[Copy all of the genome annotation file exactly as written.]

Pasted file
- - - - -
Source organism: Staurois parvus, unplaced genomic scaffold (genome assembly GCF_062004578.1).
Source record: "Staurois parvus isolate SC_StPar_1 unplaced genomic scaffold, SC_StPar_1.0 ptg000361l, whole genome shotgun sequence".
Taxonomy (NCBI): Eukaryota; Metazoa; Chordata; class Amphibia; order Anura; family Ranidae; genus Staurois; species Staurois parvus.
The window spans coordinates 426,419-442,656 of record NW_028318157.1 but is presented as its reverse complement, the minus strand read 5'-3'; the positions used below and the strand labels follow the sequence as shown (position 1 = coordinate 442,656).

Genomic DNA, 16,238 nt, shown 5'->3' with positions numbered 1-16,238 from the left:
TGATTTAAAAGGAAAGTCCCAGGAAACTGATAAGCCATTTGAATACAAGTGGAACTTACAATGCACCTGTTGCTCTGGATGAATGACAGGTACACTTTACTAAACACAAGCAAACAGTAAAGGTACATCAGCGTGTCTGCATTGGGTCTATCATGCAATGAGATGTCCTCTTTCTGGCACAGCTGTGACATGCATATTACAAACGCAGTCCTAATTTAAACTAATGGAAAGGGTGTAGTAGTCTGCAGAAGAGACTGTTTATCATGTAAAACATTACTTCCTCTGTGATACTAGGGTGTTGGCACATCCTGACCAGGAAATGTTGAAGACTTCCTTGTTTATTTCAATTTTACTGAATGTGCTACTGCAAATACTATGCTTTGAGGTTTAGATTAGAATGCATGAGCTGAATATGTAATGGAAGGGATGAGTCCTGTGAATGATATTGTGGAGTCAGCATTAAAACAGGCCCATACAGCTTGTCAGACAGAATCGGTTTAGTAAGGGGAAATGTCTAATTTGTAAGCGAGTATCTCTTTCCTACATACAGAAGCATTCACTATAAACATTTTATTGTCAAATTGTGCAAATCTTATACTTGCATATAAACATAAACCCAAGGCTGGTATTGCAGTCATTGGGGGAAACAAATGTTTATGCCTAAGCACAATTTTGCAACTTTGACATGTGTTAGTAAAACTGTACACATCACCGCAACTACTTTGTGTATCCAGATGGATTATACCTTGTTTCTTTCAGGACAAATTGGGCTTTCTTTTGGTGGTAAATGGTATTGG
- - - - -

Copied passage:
Source organism: Staurois parvus, unplaced genomic scaffold (genome assembly GCF_062004578.1).
Source record: "Staurois parvus isolate SC_StPar_1 unplaced genomic scaffold, SC_StPar_1.0 ptg000361l, whole genome shotgun sequence".
Taxonomy (NCBI): Eukaryota; Metazoa; Chordata; class Amphibia; order Anura; family Ranidae; genus Staurois; species Staurois parvus.
The window spans coordinates 426,419-442,656 of record NW_028318157.1 but is presented as its reverse complement, the minus strand read 5'-3'; the positions used below and the strand labels follow the sequence as shown (position 1 = coordinate 442,656).

Genomic DNA, 16,238 nt, shown 5'->3' with positions numbered 1-16,238 from the left:
TGATTTAAAAGGAAAGTCCCAGGAAACTGATAAGCCATTTGAATACAAGTGGAACTTACAATGCACCTGTTGCTCTGGATGAATGACAGGTACACTTTACTAAACACAAGCAAACAGTAAAGGTACATCAGCGTGTCTGCATTGGGTCTATCATGCAATGAGATGTCCTCTTTCTGGCACAGCTGTGACATGCATATTACAAACGCAGTCCTAATTTAAACTAATGGAAAGGGTGTAGTAGTCTGCAGAAGAGACTGTTTATCATGTAAAACATTACTTCCTCTGTGATACTAGGGTGTTGGCACATCCTGACCAGGAAATGTTGAAGACTTCCTTGTTTATTTCAATTTTACTGAATGTGCTACTGCAAATACTATGCTTTGAGGTTTAGATTAGAATGCATGAGCTGAATATGTAATGGAAGGGATGAGTCCTGTGAATGATATTGTGGAGTCAGCATTAAAACAGGCCCATACAGCTTGTCAGACAGAATCGGTTTAGTAAGGGGAAATGTCTAATTTGTAAGCGAGTATCTCTTTCCTACATACAGAAGCATTCACTATAAACATTTTATTGTCAAATTGTGCAAATCTTATACTTGCATATAAACATAAACCCAAGGCTGGTATTGCAGTCATTGGGGGAAACAAATGTTTATGCCTAAGCACAATTTTGCAACTTTGACATGTGTTAGTAAAACTGTACACATCACCGCAACTACTTTGTGTATCCAGATGGATTATACCTTGTTTCTTTCAGGACAAATTGGGCTTTCTTTTGGTGGTAAATGGTATTGG